7. The Des Moines Area Breeds Superheroes and Olympic Gold Medalists.
Superman? He grew up about 10 minutes south of Des Moines. Aquaman? Same. Brandon Routh (Superman Returns) and Jason Momoa, a movie star who is only gaining more steam, both grew up in Norwalk, Iowa.
Jason frequently visits a couple authentic Des Moines establishments when he returns to visit family, friends, and his old stomping grounds: Waveland Café and Tasty Tacos. It is almost a guarantee that he will visit those two places when he is back in the area, and he comes back fairly often, so who knows…you might run into the Game of Thrones star when you’re grabbing some breakfast.
While Superman and Aquaman get most of their powers from special effects and the “magic” of movies, Des Moines is a training ground for some smaller girls with superpowers of their own. Chow’s Gymnastics, located in West Des Moines, has helped produce Olympic gold medalists Shawn Johnson (2008) and Gabby Douglas (2012).
Many other world-class athletes and Olympic hopefuls spend countless hours putting in the blood, sweat, and tears necessary for Olympic success. Not a bad resume for humble gym in the middle of Iowa.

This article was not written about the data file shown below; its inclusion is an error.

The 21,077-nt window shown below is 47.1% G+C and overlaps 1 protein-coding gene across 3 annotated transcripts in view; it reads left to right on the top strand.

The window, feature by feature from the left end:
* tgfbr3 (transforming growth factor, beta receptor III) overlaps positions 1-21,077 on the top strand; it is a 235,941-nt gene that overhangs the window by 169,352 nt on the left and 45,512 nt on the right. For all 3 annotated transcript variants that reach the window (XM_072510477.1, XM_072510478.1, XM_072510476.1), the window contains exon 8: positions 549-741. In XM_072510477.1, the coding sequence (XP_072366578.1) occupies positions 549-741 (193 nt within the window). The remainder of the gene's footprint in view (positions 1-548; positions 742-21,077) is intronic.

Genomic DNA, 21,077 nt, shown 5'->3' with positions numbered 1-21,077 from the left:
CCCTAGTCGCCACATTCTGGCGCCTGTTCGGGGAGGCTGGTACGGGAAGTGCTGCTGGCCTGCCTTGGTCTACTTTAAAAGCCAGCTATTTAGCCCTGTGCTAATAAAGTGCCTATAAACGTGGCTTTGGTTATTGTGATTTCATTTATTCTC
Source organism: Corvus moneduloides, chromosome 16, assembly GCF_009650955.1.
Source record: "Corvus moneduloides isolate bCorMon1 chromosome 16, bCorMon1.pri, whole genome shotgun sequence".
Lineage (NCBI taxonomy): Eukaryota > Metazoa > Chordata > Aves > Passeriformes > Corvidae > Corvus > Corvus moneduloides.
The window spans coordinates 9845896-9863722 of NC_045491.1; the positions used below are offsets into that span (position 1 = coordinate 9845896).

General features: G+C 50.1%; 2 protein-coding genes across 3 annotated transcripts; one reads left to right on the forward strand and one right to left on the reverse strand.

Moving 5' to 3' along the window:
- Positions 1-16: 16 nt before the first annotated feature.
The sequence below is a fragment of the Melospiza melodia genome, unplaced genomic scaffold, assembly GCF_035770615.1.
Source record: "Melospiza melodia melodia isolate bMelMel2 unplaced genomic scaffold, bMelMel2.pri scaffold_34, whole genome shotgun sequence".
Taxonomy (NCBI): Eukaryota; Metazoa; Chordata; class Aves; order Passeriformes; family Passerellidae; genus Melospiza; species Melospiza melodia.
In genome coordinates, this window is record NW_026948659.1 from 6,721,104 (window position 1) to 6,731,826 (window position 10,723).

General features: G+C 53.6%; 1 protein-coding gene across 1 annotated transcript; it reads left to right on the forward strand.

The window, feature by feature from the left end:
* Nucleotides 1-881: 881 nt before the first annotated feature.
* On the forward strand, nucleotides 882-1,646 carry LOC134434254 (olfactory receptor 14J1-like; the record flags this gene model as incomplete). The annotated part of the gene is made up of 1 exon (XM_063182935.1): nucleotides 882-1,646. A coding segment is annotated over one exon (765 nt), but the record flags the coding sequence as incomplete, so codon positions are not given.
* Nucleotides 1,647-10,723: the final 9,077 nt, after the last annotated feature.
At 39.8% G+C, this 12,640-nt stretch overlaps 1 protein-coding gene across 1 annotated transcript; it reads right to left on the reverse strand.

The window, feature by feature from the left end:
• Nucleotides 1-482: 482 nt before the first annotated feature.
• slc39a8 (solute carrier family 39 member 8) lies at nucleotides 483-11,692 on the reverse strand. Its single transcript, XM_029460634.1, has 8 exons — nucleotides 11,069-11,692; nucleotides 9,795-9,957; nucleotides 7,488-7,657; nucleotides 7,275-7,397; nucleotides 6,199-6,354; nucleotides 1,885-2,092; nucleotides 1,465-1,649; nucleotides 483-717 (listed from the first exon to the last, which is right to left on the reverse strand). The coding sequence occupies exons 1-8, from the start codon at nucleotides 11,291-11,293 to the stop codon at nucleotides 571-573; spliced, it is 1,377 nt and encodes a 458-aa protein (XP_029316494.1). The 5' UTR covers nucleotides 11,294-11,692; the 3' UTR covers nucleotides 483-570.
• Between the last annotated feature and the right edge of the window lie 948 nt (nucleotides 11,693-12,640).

8. Downtown Des Moines farmer’s market.
Every Saturday, from the beginning of May through the end of October, the skyscraper dominated downtown is transformed into one of the best farmers’ markets in the nation. In fact, The Daily Meal named the Downtown Farmers’ Market the #2 farmers’ market in America. Who was named #1? I have no idea and I don’t really care—this one is #1 in my book!
In existence since 1975, the Downtown Farmers’ Market supports 300 local entrepreneurs, farmers, bakers, artists, and just about anything in between. You can find fresh, local-grown fruits and vegetables, handcrafted works of décor for your home, beautiful photos and paintings, and killer breakfast burritos.
The surrounding skyscrapers and historic city buildings tell you that you are in a metropolitan city, but the vendors and offerings remind you that you are in an agricultural state. You’ll have a blast there!
9. Celebrate Beggars’ night in Des Moines.
Most people have heard of Halloween. Most people have not heard of Beggars’ Night. Beggars’ Night is celebrated near Halloween night in Des Moines.
Beggars’ Night consists of children dressing up in different costumes and visiting participating homes and knocking on the door or ringing the doorbell. When the homeowner answers, the children say, “trick or treat” and then tells the homeowner a joke. The homeowner then gives out some candy or other type of treat. The children then move to the next home and repeat the process.
You can tell a house is participating if the front porch light is on. Jokes are usually pretty innocent and along the lines of “dad jokes”. Sometimes kids like to make up their own jokes, much like my daughter. Her joke?
Q: “Why did the tree jump over the house?”
A: “Because it had an eyeball machine!”
…yeah, I still don’t get that one either…
10. Des Moines has all four seasons—in hyperdrive.